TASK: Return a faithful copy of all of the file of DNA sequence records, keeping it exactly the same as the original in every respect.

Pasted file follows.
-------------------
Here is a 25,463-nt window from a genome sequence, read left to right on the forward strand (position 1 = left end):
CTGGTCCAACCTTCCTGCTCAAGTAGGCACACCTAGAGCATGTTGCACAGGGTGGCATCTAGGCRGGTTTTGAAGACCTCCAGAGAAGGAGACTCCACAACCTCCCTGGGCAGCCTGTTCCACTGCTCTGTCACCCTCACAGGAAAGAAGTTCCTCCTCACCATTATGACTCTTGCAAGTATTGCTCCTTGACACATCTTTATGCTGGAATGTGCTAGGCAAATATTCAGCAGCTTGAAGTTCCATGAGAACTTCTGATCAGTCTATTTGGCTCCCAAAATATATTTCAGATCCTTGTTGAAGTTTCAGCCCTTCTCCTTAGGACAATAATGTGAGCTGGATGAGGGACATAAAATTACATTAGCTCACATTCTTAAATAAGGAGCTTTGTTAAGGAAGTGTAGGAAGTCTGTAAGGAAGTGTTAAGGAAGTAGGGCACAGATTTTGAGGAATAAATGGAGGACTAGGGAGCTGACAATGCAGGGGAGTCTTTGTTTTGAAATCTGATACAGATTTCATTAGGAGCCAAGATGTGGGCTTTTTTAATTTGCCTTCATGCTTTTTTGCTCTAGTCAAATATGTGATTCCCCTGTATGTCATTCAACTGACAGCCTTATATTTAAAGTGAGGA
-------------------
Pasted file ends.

Here is a 25,463-nt window from a genome sequence, read left to right on the forward strand (position 1 = left end):
CTGGTCCAACCTTCCTGCTCAAGTAGGCACACCTAGAGCATGTTGCACAGGGTGGCATCTAGGCRGGTTTTGAAGACCTCCAGAGAAGGAGACTCCACAACCTCCCTGGGCAGCCTGTTCCACTGCTCTGTCACCCTCACAGGAAAGAAGTTCCTCCTCACCATTATGACTCTTGCAAGTATTGCTCCTTGACACATCTTTATGCTGGAATGTGCTAGGCAAATATTCAGCAGCTTGAAGTTCCATGAGAACTTCTGATCAGTCTATTTGGCTCCCAAAATATATTTCAGATCCTTGTTGAAGTTTCAGCCCTTCTCCTTAGGACAATAATGTGAGCTGGATGAGGGACATAAAATTACATTAGCTCACATTCTTAAATAAGGAGCTTTGTTAAGGAAGTGTAGGAAGTCTGTAAGGAAGTGTTAAGGAAGTAGGGCACAGATTTTGAGGAATAAATGGAGGACTAGGGAGCTGACAATGCAGGGGAGTCTTTGTTTTGAAATCTGATACAGATTTCATTAGGAGCCAAGATGTGGGCTTTTTTAATTTGCCTTCATGCTTTTTTGCTCTAGTCAAATATGTGATTCCCCTGTATGTCATTCAACTGACAGCCTTATATTTAAAGTGAGGA